Speak to us of trees and memories and time.
While the first part of the survey consisted of multiple-choice questions with a few opportunities to add color commentary, the second part was entirely open-ended. Here’s what kids had to say on a number of Christmas and Christmas tree topics:

When asked to talk about their Christmas tree from last year, recollections included the prosaic (“It was fat at the bottom and smaller at the top,”), the passionate (“big-white-real-tree-decorated-SOOOOOO-nice!”), the descriptive (“It was gold and red and elegant”), and the empathetic (“It looked so nice and happy.”)  At least one memory was tinged with resignation: “Mom and Dad don’t let us decorate the back side against the wall.” 

See, mom and dad? They remember.  

In fact, kids remember quite a bit. Survey questions about last year’s gifts, holiday clothes, and dinners yielded vivid – and often excitable – replies: “My doll! My bike! My slippers!” (A three-exclamation point Christmas is all any of us can ask for, isn’t it?) “I wore a red sparkle dress and black tap shoes,” said one young lady. “Church pants; button shirt,” said one young man. “Nothing,” said one young naturist (presumably). Pancakes, shrimp, “Christmas fettuccini,” tacos, ham, tamales, potatoes, pie, and pizza (“No. We did not have pizza,” interjected mom on that one …) made the list of Christmas dinners – or as one respondent described it: “Thanksgiving food. Nana makes it every Christmas.”  

When asked how long they think it takes to grow a real Christmas tree, kids answered with conviction, vague guesses, and occasionally great precision. “50 minutes,” one specified. “Three-hundred days,” said another. “Sixteen to seventeen weeks,” said a third. One can only hope those three are destined to become close – and meticulous – friends. The real answer is seven to 10 years, by the way. But it’s hard not to prefer the beautifully enigmatic “forever and longer” that came from one young poet. A million days and a million years were mentioned by a million kids – okay, a few kids anyway. It turns out location is key, though. “A very, very long time,” was one reply. “Unless it’s in the North Pole. It’s magic there.” But most often, respondents said it takes “a very long time to grow a Christmas tree” (just one very), perhaps because, as one child explained, “They are special.” 

We feel the same way, kiddo. We feel the same way.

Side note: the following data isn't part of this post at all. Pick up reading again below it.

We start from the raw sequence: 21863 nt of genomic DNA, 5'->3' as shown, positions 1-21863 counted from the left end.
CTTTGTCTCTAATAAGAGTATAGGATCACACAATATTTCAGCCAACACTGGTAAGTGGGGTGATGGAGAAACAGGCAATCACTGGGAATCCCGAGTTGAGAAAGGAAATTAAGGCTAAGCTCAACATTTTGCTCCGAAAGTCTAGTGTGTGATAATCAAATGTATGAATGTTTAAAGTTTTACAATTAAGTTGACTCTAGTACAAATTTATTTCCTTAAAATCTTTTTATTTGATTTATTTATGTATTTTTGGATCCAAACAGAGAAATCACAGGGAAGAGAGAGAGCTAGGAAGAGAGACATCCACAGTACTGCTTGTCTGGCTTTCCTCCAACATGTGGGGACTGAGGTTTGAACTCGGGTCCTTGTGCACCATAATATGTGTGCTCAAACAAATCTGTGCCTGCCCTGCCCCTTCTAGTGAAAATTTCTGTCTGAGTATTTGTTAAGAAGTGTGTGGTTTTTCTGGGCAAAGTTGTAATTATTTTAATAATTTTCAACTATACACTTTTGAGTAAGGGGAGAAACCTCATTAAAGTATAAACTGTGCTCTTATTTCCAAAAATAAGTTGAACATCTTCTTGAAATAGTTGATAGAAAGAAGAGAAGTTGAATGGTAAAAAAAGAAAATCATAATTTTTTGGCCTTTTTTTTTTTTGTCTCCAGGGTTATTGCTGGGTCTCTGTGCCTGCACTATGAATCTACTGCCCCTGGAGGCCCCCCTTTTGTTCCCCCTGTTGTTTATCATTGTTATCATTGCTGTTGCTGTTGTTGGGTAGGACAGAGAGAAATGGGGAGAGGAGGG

About the Survey
TRUE Global Intelligence, the in-house research practice of FleishmanHillard, fielded an online survey of 200 children ages 5 to 10 fielded from September 10th to 11th, 2020. All parents who responded to the survey routinely celebrate or observe Christmas and had a child between the ages of 5 and 10 currently present with them at the time of the survey. The parents were enlisted to assist their children in answering questions, if needed, based on the child’s age. 

Know Your Sources

  • Established in 2015, the Real Christmas Tree Board (RCTP) is a national research and promotion program whose mission is to share the benefits of fresh Christmas trees with consumers through promotion and public relations, while engaging in research to better serve our customers and growers. The USDA provides oversight of the RCTB to ensure transparency and accuracy in its communications. This press release was developed and distributed by the RCTP.
  • The National Christmas Tree Association (NCTA) is the national trade association representing the Christmas tree industry. NCTA represents more than 700 active member farms, 29 state and regional associations, and more than 4,000 affiliated businesses that grow and sell Christmas trees or provide related supplies and services. The NCTA represents the Real Christmas Tree community with one voice to protect and advocate on the industry’s behalf. 
  • The American Christmas Tree Association (ACTA) is a 501(c)(3) corporation run by CEO Thomas Harman2. Harman is the founder of Balsam Hill, a seller of artificial Christmas trees.3 The majority of artificial Christmas trees are made overseas.4 


1 Comparative Life Cycle Assessment of an Artificial Christmas Tree and a Natural Christmas Tree; Ellipsos, Montreal, Quebec, 2009; pages 6 & 8.